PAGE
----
Here are ten communications tips that can help Alzheimer's caregivers improve their daily life.
Sometimes it helps to look at each situation from the perspective, or from out of the eyes of the person living with dementia.
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Dotty's Ten Tips for Communicating with a Person Living with Dementia
- You know what makes me feel safe, secure, and happy? A smile.
- Did you ever conside this? When you get tense and uptight it makes me feel tense and uptight.
- Instead of getting all bent out of shape when I do something that seems perfectly normal to me, and perfectly nutty to you, why not just smile at me? It will take the edge off the situation all the way around.
- Please try to understand and remember it is my short term memory, my right now memory, that is gone -- don't talk so fast, or use so many words.
- You know what I am going to say if you go off into long winded explanations on why we should do something? I am going to say No, because I can never be certain if you are asking me to do something I like, or drink a bottle of castor oil. So I'll just say No to be safe.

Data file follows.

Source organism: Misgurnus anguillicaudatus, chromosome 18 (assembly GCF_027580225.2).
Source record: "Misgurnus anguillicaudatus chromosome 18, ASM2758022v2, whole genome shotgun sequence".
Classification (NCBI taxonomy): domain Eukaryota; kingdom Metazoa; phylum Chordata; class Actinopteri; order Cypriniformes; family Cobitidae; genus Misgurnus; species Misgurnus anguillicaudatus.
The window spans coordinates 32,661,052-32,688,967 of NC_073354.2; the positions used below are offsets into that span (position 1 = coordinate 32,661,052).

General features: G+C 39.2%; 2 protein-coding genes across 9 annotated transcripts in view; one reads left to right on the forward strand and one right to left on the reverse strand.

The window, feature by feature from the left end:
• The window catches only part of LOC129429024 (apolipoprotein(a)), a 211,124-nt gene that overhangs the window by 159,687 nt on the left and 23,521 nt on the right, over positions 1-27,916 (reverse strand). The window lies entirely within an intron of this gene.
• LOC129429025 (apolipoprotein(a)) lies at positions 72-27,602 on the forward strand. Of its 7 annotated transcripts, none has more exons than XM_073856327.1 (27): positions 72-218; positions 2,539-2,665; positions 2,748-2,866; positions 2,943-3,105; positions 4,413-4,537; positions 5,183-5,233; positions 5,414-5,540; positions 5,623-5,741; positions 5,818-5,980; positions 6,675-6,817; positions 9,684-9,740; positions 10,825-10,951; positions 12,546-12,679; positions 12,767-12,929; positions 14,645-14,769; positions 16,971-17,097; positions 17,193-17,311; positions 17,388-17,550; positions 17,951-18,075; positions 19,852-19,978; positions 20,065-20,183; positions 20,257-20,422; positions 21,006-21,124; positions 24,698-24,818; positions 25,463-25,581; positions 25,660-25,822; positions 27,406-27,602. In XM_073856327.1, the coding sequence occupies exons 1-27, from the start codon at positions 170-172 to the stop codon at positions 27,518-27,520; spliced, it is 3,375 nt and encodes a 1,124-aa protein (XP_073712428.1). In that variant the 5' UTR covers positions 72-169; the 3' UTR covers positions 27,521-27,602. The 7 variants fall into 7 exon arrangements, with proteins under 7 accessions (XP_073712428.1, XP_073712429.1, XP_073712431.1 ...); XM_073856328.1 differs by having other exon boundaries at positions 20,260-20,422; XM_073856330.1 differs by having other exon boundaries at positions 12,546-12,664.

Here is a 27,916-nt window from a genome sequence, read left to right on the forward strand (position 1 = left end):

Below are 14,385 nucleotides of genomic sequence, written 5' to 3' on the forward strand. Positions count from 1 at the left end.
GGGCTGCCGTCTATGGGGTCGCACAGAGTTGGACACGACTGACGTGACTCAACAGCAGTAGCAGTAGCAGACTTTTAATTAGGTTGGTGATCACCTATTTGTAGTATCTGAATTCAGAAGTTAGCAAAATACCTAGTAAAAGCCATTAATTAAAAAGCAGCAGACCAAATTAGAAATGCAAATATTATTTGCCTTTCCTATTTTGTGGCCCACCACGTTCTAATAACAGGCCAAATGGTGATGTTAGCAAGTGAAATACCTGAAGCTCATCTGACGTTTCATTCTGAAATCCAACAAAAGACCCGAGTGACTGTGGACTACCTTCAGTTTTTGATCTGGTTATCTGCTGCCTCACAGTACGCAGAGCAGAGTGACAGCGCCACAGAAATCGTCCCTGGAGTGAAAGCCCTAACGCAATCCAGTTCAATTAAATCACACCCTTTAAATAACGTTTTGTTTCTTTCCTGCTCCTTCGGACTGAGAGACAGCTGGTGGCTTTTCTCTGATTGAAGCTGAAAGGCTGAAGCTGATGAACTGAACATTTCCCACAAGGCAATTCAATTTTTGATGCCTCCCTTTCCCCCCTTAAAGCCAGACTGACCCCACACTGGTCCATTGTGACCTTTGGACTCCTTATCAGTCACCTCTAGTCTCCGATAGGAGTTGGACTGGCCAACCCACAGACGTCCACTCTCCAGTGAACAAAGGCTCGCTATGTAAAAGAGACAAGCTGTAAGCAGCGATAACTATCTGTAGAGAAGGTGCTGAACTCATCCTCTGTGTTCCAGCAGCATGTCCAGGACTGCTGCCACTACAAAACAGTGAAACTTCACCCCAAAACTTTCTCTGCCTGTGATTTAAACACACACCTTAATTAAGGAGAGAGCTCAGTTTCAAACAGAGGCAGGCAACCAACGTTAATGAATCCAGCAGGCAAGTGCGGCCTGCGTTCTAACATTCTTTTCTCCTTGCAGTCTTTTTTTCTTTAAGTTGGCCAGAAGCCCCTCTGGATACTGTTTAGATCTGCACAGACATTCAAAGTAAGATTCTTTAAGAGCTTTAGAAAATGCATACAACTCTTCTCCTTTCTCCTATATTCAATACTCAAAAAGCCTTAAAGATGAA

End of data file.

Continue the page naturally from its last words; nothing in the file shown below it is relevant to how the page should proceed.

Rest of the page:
- Slow down. And don't sneak up on me and start talking. Did I tell you I like smiles?
- Make sure you have my attention before you start blabbering away. What is going to happen if you start blabbering away and you don't have my attention, or confuse me? I am going to say No - count on it.
- My attention span and ability to pay attention are not as good as they once were, please make eye contact with me before you start talking. A nice smile always gets my attention. Did I mention that before?
- Sometimes you talk to me like I am a child or an idiot. How would you like it if I did that to you? Go to your room and think about this. Don't come back and tell me you are sorry, I won't know what you are talking about. Just stop doing it and we will get along very well, and probably better than you think.
- You talk too much -- instead try taking my hand and leading the way. I need a guide not a person to nag me all the time.
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You are reading original content Bob DeMarco, the Alzheimer's Reading Room